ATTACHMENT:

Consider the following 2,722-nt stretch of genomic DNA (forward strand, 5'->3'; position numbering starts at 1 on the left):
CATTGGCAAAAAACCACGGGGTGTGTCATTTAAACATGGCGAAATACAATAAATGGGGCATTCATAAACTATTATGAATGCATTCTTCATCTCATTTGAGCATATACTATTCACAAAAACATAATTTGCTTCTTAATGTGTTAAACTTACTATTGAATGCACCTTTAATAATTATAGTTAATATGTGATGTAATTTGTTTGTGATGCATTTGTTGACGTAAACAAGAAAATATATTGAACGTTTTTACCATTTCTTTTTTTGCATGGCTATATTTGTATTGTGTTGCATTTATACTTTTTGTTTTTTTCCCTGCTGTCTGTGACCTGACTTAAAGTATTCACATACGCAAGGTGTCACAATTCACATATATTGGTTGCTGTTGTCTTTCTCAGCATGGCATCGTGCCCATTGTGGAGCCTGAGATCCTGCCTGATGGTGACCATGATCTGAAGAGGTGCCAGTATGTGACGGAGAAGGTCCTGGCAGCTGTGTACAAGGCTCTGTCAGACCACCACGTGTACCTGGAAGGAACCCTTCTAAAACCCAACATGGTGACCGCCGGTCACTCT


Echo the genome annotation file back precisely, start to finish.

Consider the following 2,722-nt stretch of genomic DNA (forward strand, 5'->3'; position numbering starts at 1 on the left):
CATTGGCAAAAAACCACGGGGTGTGTCATTTAAACATGGCGAAATACAATAAATGGGGCATTCATAAACTATTATGAATGCATTCTTCATCTCATTTGAGCATATACTATTCACAAAAACATAATTTGCTTCTTAATGTGTTAAACTTACTATTGAATGCACCTTTAATAATTATAGTTAATATGTGATGTAATTTGTTTGTGATGCATTTGTTGACGTAAACAAGAAAATATATTGAACGTTTTTACCATTTCTTTTTTTGCATGGCTATATTTGTATTGTGTTGCATTTATACTTTTTGTTTTTTTCCCTGCTGTCTGTGACCTGACTTAAAGTATTCACATACGCAAGGTGTCACAATTCACATATATTGGTTGCTGTTGTCTTTCTCAGCATGGCATCGTGCCCATTGTGGAGCCTGAGATCCTGCCTGATGGTGACCATGATCTGAAGAGGTGCCAGTATGTGACGGAGAAGGTCCTGGCAGCTGTGTACAAGGCTCTGTCAGACCACCACGTGTACCTGGAAGGAACCCTTCTAAAACCCAACATGGTGACCGCCGGTCACTCT